9-Year-Old Starts Initiative to Help Protect America’s National Monuments

Derek Kendzor, Wikimedia Commons // CC BY-SA 3.0

In 1906, the Antiquities Act was established to preserve “historic landmarks, historic and prehistoric structures, and other objects of historic or scientific interest.” Nearly 130 such national monuments are recognized today, but their status isn’t as safe as nature lovers might hope. In an effort to ensure protected sites stay protected, 9-year-old Robbie Bond launched a nonprofit called Kids Speak for Parks.

As the Huffington Post reports, Robbie formed the group after learning that 27 national monuments are under threat from the U.S. government. The president issued two executive orders in April, calling for a review of a list of monuments to see if they should be stripped of their titles. The Vermillion Cliffs, the Sonoran Desert, and Papahānaumokuākea in Robbie’s home state of Hawaii could all be made vulnerable under the initiative.

Robbie believes these monuments shouldn’t be messed with, and he’s spreading his message of conservation by visiting all 27 of them. He and his parents have made stops at Carrizo Plain and Giant Sequoia in California and Bears Ears national monument in Utah so far and they plan to visit sites in Nevada and New Mexico next. Along the way, Robbie will be sharing photos and updates from his journey with hopes of inspiring an "army of fourth graders" to join his crusade.

"You can’t get the parks back once they’ve been taken away, and I want our national parks and monuments to be available for my kids and for future generations," Robbie said in a video announcing the project.

You can follow Robbie’s U.S. tour on the Kids Speak for Parks Facebook page and on his website.

[h/t Huffington Post]

The World's First Human Composting Facility Is Coming to Seattle

Simotion/iStock via Getty Images
Simotion/iStock via Getty Images

The state of Washington will soon be home to the world’s first human composting facility, reports IFL Science.

The facility is a project of Recompose, a Seattle-based company founded by architect Katrina Spade. When it opens in 2021, Recompose will offer $5500 services that turn a human body into one cubic yard of soil over the course of 30 days. Families of the deceased can take as much soil as they like—any remainder goes to sustaining conservation land in the Puget Sound region.

Recompose is one of several organizations working to provide more eco-friendly after-death options. Critics charge that more conventional choices, like embalming and cremation, have their share of issues. The formaldehyde used in embalming is carcinogenic, and Spade estimates that the combined formaldehyde found in all U.S. cemeteries could fill eight Olympic-size swimming pools. Plus, traditional burials take up land that’s quickly becoming scarce in urban areas. Cremation isn’t much better, environmentally speaking—a single cremation requires about the same amount of energy that an individual would use over a month, and it produces harmful greenhouse gas emissions.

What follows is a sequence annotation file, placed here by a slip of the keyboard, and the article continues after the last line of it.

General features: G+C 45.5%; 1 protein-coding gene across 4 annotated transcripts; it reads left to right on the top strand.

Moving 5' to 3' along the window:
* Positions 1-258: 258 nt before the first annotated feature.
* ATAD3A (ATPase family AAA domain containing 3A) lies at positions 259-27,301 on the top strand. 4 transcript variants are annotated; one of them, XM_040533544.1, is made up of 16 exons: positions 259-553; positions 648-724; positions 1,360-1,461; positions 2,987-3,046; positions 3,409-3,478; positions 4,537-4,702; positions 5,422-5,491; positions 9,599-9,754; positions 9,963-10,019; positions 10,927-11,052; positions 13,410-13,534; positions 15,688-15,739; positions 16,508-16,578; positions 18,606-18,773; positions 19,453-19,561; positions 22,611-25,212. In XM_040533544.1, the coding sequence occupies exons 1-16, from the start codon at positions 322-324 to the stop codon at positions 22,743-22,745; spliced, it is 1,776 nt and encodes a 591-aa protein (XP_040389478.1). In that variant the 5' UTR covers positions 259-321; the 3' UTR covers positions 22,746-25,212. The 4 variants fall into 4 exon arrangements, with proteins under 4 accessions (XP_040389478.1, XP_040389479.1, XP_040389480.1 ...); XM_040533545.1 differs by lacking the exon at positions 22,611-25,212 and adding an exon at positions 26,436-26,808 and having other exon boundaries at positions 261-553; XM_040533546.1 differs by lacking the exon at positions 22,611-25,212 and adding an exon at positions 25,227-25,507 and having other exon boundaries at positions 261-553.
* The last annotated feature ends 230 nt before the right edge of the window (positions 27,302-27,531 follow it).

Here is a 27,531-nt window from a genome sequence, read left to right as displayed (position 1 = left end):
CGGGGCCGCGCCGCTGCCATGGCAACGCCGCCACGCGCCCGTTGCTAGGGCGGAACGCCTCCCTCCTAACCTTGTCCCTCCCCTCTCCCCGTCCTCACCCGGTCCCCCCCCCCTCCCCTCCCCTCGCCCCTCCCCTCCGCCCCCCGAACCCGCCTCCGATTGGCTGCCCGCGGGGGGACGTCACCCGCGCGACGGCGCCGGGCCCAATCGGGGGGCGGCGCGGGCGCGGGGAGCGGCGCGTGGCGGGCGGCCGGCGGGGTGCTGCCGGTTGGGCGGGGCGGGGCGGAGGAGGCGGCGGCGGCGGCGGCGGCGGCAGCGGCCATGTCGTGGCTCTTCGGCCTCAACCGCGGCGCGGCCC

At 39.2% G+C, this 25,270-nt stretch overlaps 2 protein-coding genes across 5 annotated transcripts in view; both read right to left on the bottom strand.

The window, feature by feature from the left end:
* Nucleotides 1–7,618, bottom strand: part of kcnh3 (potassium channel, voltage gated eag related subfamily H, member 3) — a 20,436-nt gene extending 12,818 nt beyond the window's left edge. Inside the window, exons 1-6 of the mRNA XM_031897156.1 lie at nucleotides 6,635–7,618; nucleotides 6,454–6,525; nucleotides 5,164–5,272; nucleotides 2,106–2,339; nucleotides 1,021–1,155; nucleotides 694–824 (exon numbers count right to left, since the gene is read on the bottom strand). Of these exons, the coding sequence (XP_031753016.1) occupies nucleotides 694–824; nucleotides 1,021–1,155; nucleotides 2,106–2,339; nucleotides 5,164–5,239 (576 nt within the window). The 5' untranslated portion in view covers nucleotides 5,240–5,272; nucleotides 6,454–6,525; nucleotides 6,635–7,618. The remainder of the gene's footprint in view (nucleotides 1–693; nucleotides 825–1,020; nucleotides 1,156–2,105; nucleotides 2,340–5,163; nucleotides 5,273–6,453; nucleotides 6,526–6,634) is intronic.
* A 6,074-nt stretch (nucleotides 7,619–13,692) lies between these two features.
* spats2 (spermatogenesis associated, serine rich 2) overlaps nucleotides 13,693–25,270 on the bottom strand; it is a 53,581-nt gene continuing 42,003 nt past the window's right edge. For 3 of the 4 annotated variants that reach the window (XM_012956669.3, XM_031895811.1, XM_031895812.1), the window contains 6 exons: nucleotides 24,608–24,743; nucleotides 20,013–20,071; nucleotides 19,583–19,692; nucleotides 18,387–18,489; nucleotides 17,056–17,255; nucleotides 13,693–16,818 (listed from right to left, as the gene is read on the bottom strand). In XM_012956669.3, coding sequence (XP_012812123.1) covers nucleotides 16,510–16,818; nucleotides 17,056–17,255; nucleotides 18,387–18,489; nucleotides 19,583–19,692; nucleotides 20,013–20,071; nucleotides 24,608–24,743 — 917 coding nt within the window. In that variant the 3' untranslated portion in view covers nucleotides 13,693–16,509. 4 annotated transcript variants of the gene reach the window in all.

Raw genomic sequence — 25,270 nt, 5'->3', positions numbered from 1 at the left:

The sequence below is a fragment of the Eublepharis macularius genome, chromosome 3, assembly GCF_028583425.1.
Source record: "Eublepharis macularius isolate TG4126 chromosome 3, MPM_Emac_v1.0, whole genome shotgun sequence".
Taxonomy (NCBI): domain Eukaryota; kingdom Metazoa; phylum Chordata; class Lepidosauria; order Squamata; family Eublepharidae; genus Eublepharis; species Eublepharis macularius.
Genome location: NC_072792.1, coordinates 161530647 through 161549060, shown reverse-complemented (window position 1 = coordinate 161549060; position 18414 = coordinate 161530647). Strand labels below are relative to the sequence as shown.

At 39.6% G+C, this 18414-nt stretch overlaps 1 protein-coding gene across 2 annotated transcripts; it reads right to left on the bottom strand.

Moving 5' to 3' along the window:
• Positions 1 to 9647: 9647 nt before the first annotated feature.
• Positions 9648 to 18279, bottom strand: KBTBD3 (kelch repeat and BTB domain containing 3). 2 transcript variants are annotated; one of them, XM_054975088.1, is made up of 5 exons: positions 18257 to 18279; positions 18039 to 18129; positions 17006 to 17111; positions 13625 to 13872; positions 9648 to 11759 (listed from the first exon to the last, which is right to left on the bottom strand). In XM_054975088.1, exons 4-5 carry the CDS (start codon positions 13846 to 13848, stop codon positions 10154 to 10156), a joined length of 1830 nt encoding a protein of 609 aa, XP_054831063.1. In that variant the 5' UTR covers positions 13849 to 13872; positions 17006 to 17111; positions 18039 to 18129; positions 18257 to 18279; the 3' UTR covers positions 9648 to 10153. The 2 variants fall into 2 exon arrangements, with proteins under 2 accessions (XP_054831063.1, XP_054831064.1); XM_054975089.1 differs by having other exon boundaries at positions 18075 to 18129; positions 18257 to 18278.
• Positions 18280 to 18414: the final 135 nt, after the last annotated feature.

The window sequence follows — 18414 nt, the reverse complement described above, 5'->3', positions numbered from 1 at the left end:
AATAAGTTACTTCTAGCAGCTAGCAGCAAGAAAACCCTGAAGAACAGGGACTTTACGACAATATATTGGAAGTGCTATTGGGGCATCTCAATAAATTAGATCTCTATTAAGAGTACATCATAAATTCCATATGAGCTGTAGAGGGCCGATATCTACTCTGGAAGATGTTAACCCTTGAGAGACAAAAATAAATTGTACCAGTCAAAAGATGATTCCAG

“For every person that chooses to be recomposed instead of cremated or buried, it will save just over a metric ton of carbon, which is pretty significant,” Spade told CityLab in January.

Recompose was made possible by a first-in-the-nation Washington state bill, signed in May, legalizing the practice of the “natural organic reduction” of human remains. Now all that’s left is for Recompose to become a legally licensed funeral home (required before it can start taking people’s payments).

“I think in general, death is a really personal thing,” Spade told CityLab. “And people experience death of a loved one in so many ways. So our goal with recomposition is just to add more choice when it comes to death of a loved one, so that it’s still really personal.”

[h/t IFL Science]

Why Thousands of 'Penis Fish' Washed Up on a California Beach

Kate Montana, iNaturalist // CC BY-NC 4.0
Kate Montana, iNaturalist // CC BY-NC 4.0

Nature works in mysterious ways. The latest example materialized at Drakes Beach near San Francisco, California, in early December, when visitors strolling along the shore stumbled upon what looked to be the discarded inventory of an adult novelty shop. In fact, it was thousands of Urechis caupo, a marine worm that bears more than a passing resemblance to a human penis.

The engorged pink invertebrate, which is typically 10 inches in length, is native to the Pacific coast and frequently goes by the less salacious name of “fat innkeeper worm.” Burrowing in sand, the worm produces mucus from its front end to ensnare plankton and other snacks, then pumps water to create a vacuum where the food is directed into their tunnel. Since it builds up a small nest of discarded food, other creatures like crabs will stop by to feed, hence the “innkeeper” label.

You can see the worm in "action" here:

Because the worms enjoy a reclusive life in their burrows, it’s unusual to see thousands stranded on the beach. It’s likely that a strong storm broke up the intertidal sand, decimating their homes and leaving them exposed. The event is likely to thrill otters, as they enjoy dining on the worm. So do humans: Penis fish are served both raw and cooked in Korea and China.

[h/t Live Science]

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